Nation Current Affairs 02 May 2019 Hyderabad: Netas, ba ...

Hyderabad: Netas, babus get ‘Signal’, ditch WhatsApp

DECCAN CHRONICLE. | VIKRAM SHARMA
Published May 2, 2019, 2:20 am IST
Updated May 2, 2019, 2:20 am IST
A message sent on Signal app automatically self-destructs in some time.
K. Chandrasekhar Rao
 K. Chandrasekhar Rao

Hyderabad: A top TRS leader, considered a troubleshooter for the party has, of late, been sending ‘signals’ to a top industrialist, considered close to Chief Minister K. Chandrasekhar Rao, regarding the irrigation projects in the state.

Top IAS officers, police top brass, including those in the state Intelligence wings of Telangana and Andhra Pradesh, and even the Income Tax department have begun to send ‘signals’ to each other without having to worry about their ‘signals’ being tracked or monitored!

 

Moving on from Whatsapp and Telegram, several politicians and bureaucrats have, in the last 72 hours, switched over to Signal — a cross-platform encrypted messaging service developed by Signal Messenger.

While Signal was released on Android on April 28, on iOS it was released 24 days ago (April 5) and on desktop it was released on April 17.

“The design (of Signal) is such that it does not have a record of the contacts, conversation list and, importantly, your location. It also does not have group titles, user profile name etc and the end-to-end encrypted contents of every message and video call is protected by keys, which is entirely inaccessible even to Signal. The feature I like the most is that once you send a message to another Signal user, it automatically self-destructs in some time. Since we deal with a lot of sensitive matter, it comes in handy,” a top police official who switched over to Signal, told Deccan Chronicle.

Signal uses the internet to send one-to-one and group messages, which can include files, voice notes, images and video. Like Whatsapp, all calls are made over Wi-fi or data connection, are free of charge, including international calls. The new app also supports group messaging.

“Since all the communication (with other Signal users) is end-to-end encrypted, it is safe unlike Whatsapp, whose chats and calls can be monitored. So why invite trouble when you can communicate without having to worry about the conversations or calls being monitored,” another senior IPS officer said.

He added that today Intelligence agencies are well equipped with the latest gadgets, purchased mostly from Israel, which enables them to track and monitor Whatsapp chats and calls besides other apps, but Signal is still safe from the security and privacy point of view.

“Importantly, when it comes to Signal, there is end-to-end encryption for both text and voice messages. Neither Signal nor anyone else can see what is in the messages. There is also this feature where the Signal user can configure certain messages or threads to be automatically deleted after a set interval of time, like say five or 10 minutes. There is nothing that the recipient can do about it,” explains a Cyber crime expert in the Telangana state police.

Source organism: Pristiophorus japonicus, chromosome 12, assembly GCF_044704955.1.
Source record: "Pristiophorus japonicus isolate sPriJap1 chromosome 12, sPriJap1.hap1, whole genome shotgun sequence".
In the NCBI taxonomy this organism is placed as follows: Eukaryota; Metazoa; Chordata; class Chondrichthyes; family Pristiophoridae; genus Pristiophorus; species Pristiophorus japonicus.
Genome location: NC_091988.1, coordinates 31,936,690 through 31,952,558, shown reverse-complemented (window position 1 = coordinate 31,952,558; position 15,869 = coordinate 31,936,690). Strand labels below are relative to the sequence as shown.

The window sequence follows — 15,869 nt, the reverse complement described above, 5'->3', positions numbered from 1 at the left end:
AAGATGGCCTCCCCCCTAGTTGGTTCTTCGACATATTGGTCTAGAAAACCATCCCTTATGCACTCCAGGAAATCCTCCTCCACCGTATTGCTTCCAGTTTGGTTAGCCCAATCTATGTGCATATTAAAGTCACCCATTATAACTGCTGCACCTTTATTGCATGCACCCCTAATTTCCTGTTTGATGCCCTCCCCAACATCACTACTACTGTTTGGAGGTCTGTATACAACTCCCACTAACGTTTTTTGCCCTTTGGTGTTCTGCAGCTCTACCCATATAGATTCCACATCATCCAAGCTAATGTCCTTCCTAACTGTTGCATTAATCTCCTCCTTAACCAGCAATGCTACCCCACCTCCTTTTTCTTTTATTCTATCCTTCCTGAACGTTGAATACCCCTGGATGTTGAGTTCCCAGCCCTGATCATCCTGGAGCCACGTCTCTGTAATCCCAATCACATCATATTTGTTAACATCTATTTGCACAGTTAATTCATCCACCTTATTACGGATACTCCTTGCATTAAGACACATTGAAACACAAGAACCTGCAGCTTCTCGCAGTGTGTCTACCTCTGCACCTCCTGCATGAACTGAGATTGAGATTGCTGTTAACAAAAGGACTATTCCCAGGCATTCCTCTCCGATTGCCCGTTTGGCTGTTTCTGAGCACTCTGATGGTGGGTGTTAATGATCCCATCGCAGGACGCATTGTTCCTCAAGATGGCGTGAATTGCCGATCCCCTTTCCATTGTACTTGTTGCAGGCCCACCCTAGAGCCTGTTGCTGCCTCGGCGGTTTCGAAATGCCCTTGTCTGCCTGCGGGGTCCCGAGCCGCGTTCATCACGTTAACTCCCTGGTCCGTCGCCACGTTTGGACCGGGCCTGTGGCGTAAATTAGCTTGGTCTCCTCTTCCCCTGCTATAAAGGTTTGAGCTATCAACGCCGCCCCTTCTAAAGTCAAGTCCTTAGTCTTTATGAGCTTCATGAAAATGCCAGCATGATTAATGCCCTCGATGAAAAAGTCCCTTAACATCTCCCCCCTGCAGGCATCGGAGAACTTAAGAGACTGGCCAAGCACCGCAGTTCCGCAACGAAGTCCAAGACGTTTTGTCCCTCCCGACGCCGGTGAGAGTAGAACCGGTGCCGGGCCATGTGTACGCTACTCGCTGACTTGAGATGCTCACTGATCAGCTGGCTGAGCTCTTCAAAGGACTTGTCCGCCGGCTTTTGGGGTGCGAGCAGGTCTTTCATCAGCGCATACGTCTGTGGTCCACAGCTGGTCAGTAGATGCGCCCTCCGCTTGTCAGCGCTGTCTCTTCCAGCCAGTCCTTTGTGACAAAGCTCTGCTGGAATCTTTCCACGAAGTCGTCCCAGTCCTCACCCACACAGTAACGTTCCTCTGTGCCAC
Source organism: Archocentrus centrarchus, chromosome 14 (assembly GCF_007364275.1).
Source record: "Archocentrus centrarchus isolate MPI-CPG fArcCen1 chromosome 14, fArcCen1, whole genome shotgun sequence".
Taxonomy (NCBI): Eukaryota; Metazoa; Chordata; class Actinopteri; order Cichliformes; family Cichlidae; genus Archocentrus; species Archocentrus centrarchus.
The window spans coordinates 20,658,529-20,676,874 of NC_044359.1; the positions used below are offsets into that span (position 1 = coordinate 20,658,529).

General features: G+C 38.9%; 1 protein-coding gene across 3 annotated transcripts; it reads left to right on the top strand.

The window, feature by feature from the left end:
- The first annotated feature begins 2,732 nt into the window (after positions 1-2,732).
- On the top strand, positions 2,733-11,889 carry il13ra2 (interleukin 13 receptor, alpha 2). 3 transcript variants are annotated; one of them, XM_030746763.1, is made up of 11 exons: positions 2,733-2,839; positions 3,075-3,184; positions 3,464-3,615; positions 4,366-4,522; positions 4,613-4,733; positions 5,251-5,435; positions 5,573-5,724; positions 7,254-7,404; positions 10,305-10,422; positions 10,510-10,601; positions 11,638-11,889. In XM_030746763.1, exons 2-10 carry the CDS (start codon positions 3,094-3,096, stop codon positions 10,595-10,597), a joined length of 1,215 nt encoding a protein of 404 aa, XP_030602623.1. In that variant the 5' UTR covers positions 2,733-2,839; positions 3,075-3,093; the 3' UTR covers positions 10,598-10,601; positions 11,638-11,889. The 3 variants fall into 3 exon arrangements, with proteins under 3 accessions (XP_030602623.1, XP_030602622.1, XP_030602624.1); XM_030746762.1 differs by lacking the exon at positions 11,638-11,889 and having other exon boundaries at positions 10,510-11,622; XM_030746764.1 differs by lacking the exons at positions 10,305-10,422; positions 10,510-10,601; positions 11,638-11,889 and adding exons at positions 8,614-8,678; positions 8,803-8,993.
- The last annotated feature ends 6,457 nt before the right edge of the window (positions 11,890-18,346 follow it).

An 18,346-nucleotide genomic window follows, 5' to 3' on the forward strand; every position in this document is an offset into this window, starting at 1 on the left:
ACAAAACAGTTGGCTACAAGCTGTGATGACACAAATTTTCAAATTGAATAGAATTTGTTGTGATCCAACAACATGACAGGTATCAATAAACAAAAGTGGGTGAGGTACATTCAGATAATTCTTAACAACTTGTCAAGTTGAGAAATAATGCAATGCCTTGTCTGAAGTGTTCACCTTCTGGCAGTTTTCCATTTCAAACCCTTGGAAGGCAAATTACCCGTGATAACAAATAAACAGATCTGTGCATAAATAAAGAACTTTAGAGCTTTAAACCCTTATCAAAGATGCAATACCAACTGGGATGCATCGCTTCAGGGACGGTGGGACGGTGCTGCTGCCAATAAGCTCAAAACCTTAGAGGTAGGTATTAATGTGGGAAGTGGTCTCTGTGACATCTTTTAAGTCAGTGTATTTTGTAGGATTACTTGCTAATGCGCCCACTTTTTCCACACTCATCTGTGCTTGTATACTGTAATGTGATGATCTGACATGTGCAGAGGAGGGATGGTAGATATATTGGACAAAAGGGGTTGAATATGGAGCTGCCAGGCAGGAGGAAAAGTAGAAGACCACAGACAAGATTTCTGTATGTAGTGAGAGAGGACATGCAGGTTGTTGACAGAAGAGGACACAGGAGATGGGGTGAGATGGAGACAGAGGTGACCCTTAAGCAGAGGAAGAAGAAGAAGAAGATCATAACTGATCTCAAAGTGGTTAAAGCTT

Users have a secret code for messages
A top TRS leader, considered a trouble shooter for the party has, of late, been sending ‘signals’ to a top industrialist, considered close to Chief Minister K. Chandrasekhar Rao, regarding the irrigation projects in the state.

He says that the screen security feature ensures that nothing can capture what is happening inside the Signal app and there is also this secret code between two users which ensures complete privacy.

The keys that are used to encrypt the user’s communications are generated and stored at the end points (i.e. by users, not by servers), which, experts say, makes it safe to use without being tracked.

The expert says that the same cannot be said about Telegram, though it is similar to Signal in many ways.

The protocol and APIs are open sourced but the core part of Telegram, particularly the server, is not, which is considered to be a privacy concern and therefore people are switching over to Signal. Telegram too has features which self destruct. But what is important to note here is that the back-end services of this app is not open sourced which means that no one can tell what happens to the messages once they reach the Telegram’s servers. Therefore, there is a possibility that Telegram, if required, will be able to go through the messages.

For law enforcement agencies, Signal can pose a new challenge as, so far, there are no tools available to monitor the calls or capture data. “Previously, all agencies thought Whatsapp data cannot be captured or the calls monitored. But now, many agencies have the gadgets to monitor Whatsapp calls and extract the chats. I feel that even with Signal, a day will come when a gadget is developed that can enable its monitoring,” a senior police official said.

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Location: India, Telangana, Hyderabad




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